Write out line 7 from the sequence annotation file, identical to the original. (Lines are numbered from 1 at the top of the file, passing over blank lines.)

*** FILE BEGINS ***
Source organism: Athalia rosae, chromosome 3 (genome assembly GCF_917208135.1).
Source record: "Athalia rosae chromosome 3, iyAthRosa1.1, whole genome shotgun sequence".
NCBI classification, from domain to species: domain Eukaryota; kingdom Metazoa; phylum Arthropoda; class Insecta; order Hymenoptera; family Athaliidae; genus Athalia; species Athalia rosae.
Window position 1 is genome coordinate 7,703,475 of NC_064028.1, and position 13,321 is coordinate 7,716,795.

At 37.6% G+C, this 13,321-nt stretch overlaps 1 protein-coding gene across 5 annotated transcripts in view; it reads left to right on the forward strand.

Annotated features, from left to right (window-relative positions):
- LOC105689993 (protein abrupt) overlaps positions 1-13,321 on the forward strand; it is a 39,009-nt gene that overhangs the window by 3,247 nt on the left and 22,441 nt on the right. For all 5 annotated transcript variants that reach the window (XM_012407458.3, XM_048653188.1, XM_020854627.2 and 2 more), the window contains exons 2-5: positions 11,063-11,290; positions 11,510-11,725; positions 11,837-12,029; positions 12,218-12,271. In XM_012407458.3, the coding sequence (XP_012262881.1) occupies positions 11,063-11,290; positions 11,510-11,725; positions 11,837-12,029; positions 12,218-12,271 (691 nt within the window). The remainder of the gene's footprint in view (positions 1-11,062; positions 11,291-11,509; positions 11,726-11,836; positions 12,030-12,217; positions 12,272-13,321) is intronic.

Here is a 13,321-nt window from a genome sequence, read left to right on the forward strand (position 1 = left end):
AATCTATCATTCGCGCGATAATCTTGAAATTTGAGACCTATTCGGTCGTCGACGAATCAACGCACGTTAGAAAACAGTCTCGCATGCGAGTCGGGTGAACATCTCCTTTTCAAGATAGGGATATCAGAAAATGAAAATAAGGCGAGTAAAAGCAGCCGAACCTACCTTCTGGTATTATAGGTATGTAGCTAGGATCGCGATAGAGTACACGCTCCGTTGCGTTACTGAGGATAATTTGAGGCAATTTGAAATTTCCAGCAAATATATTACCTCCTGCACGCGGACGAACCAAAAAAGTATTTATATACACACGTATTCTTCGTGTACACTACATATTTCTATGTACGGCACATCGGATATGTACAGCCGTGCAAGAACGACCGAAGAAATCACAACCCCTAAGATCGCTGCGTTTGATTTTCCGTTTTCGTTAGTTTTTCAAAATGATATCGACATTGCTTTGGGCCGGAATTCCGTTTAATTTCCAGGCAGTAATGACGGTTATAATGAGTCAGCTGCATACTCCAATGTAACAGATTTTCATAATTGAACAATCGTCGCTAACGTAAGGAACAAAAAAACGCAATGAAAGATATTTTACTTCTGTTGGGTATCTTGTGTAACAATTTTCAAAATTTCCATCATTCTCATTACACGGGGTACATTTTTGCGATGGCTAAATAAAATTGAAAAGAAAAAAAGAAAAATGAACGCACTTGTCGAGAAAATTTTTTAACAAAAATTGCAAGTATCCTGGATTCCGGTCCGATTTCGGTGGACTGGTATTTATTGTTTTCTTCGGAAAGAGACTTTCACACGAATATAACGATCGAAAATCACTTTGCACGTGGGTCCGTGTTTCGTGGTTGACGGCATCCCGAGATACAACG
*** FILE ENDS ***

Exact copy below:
- LOC105689993 (protein abrupt) overlaps positions 1-13,321 on the forward strand; it is a 39,009-nt gene that overhangs the window by 3,247 nt on the left and 22,441 nt on the right. For all 5 annotated transcript variants that reach the window (XM_012407458.3, XM_048653188.1, XM_020854627.2 and 2 more), the window contains exons 2-5: positions 11,063-11,290; positions 11,510-11,725; positions 11,837-12,029; positions 12,218-12,271. In XM_012407458.3, the coding sequence (XP_012262881.1) occupies positions 11,063-11,290; positions 11,510-11,725; positions 11,837-12,029; positions 12,218-12,271 (691 nt within the window). The remainder of the gene's footprint in view (positions 1-11,062; positions 11,291-11,509; positions 11,726-11,836; positions 12,030-12,217; positions 12,272-13,321) is intronic.